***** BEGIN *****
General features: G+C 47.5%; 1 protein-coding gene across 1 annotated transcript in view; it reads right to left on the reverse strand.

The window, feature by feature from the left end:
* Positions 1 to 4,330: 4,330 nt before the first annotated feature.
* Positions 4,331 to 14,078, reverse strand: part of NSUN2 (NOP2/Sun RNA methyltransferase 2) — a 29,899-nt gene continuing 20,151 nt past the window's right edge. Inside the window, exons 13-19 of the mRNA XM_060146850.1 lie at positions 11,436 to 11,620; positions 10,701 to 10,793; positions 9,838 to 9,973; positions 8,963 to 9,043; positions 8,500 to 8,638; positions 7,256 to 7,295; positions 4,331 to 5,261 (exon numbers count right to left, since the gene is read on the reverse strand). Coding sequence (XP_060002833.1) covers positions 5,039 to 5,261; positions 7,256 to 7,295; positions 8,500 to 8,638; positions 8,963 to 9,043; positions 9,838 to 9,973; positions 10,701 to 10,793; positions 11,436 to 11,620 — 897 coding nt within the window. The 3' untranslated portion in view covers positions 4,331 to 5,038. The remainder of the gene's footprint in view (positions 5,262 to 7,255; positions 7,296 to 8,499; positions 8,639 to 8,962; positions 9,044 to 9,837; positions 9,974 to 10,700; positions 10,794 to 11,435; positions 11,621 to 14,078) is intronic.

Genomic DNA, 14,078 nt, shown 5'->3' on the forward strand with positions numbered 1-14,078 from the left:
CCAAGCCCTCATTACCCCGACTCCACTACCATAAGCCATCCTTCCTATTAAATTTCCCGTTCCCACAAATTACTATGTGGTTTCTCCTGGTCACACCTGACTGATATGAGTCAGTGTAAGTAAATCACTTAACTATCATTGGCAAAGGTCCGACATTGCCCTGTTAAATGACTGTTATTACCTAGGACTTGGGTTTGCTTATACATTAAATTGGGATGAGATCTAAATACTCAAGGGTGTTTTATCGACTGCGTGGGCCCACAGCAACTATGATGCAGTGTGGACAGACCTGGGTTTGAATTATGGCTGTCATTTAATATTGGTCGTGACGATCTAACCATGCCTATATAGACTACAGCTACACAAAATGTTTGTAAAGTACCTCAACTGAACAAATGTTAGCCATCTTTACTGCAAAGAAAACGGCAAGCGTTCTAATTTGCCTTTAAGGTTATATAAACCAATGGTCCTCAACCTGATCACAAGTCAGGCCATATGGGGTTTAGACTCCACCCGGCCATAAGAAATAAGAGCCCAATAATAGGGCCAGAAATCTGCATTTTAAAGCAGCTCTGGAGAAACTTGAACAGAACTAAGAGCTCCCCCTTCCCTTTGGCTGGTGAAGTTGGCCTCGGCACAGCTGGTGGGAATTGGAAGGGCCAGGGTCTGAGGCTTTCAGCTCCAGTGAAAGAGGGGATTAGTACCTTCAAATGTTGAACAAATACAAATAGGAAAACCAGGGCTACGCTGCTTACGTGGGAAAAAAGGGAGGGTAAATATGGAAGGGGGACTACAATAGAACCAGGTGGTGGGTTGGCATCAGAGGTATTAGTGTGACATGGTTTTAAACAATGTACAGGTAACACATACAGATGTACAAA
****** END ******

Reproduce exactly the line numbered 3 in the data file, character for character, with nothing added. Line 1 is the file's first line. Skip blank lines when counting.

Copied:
* Positions 1 to 4,330: 4,330 nt before the first annotated feature.